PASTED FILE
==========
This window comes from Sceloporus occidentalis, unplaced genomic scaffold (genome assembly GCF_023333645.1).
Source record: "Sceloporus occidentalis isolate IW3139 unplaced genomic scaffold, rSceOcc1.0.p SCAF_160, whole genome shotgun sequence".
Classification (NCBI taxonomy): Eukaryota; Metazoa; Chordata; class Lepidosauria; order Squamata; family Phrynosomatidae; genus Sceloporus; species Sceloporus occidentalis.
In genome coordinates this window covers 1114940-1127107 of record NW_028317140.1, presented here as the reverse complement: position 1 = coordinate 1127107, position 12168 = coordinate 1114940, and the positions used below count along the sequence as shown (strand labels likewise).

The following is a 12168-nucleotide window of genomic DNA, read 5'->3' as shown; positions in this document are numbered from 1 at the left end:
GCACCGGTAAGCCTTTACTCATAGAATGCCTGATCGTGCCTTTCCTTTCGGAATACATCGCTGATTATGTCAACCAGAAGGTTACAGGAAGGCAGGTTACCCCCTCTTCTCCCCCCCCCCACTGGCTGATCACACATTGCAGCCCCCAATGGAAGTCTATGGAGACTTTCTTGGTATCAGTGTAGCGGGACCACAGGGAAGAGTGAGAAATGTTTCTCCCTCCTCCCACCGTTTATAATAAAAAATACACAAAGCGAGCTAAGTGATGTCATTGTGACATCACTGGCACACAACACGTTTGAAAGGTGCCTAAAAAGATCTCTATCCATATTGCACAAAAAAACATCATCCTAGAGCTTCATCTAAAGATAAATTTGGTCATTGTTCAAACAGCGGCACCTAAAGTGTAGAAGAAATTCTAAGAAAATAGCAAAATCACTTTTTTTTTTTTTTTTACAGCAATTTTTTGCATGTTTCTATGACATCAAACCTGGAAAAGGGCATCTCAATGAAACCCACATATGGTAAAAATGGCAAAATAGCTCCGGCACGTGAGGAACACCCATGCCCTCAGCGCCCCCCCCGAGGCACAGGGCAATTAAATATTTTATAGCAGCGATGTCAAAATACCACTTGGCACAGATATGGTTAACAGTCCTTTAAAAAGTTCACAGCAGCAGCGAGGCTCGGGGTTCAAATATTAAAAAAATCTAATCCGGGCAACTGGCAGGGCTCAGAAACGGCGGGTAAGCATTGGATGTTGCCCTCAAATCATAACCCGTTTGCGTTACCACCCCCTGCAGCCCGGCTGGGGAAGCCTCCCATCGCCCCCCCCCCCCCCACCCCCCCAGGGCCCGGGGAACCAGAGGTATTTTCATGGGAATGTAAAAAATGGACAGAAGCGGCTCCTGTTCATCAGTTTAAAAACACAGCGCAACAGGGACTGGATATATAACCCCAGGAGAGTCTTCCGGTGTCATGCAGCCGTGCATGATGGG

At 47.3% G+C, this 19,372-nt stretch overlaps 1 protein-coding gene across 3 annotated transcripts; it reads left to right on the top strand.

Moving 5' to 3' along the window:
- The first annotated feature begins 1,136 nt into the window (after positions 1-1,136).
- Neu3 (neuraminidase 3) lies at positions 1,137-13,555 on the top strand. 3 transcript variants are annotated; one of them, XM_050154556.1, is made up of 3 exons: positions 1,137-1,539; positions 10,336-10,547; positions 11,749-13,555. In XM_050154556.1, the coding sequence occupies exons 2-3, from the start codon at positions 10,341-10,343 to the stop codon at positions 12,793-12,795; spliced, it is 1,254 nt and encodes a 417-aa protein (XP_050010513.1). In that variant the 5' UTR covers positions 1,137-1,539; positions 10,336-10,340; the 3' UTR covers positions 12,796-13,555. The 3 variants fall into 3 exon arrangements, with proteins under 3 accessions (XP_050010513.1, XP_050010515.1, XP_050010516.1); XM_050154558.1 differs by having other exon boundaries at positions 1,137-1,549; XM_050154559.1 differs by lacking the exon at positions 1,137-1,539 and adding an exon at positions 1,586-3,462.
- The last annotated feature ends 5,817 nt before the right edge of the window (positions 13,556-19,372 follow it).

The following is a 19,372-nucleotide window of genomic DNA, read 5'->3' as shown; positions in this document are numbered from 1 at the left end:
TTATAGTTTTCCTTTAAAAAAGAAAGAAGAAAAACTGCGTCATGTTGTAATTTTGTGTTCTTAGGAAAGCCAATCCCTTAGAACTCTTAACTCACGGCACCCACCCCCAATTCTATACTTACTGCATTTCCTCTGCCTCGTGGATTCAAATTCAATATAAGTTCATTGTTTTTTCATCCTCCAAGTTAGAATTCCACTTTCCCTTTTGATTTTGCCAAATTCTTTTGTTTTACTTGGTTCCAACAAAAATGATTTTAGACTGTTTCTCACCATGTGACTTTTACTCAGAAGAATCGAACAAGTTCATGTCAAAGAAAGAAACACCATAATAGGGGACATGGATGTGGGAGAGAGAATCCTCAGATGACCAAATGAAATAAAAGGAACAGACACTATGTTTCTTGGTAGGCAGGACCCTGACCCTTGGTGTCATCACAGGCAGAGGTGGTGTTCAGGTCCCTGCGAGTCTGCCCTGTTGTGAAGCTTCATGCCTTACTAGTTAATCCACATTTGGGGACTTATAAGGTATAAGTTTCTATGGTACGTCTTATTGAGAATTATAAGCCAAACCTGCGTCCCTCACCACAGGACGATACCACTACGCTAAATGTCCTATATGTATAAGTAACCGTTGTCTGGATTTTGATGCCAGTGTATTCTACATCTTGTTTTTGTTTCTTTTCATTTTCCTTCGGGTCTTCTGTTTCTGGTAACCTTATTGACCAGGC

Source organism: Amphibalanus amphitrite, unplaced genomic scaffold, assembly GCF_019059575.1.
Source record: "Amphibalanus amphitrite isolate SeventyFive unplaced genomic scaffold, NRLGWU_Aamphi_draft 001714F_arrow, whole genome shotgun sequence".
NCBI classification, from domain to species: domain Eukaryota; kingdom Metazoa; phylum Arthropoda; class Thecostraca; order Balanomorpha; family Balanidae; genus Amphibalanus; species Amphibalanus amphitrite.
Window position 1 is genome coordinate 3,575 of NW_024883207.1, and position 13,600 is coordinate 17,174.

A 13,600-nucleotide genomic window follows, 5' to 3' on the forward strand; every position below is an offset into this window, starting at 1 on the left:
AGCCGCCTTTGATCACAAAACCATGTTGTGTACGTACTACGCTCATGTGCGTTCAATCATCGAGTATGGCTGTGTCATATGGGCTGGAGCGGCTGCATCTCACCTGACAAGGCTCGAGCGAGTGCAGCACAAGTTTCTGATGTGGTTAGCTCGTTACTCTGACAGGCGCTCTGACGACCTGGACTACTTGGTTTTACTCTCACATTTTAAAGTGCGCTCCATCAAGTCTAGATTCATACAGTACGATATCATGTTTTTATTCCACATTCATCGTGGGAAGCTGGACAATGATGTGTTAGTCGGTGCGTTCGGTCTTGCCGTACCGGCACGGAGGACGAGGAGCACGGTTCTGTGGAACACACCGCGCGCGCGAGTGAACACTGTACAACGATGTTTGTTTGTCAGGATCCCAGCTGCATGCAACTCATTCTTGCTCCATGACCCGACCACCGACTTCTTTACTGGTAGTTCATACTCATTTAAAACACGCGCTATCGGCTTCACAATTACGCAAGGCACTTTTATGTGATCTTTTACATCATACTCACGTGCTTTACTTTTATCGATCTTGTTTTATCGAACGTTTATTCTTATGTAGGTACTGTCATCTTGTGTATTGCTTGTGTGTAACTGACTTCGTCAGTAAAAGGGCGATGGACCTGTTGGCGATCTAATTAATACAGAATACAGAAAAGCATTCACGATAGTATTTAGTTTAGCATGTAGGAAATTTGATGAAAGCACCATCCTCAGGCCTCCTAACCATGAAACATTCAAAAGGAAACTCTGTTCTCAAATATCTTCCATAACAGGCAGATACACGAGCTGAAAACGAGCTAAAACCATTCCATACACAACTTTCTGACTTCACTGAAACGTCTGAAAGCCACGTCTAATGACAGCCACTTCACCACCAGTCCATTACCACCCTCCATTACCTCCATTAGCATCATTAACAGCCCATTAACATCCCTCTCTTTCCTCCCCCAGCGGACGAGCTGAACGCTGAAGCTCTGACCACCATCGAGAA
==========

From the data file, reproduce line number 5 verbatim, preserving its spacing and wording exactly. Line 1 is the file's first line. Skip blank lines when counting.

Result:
The following is a 12168-nucleotide window of genomic DNA, read 5'->3' as shown; positions in this document are numbered from 1 at the left end: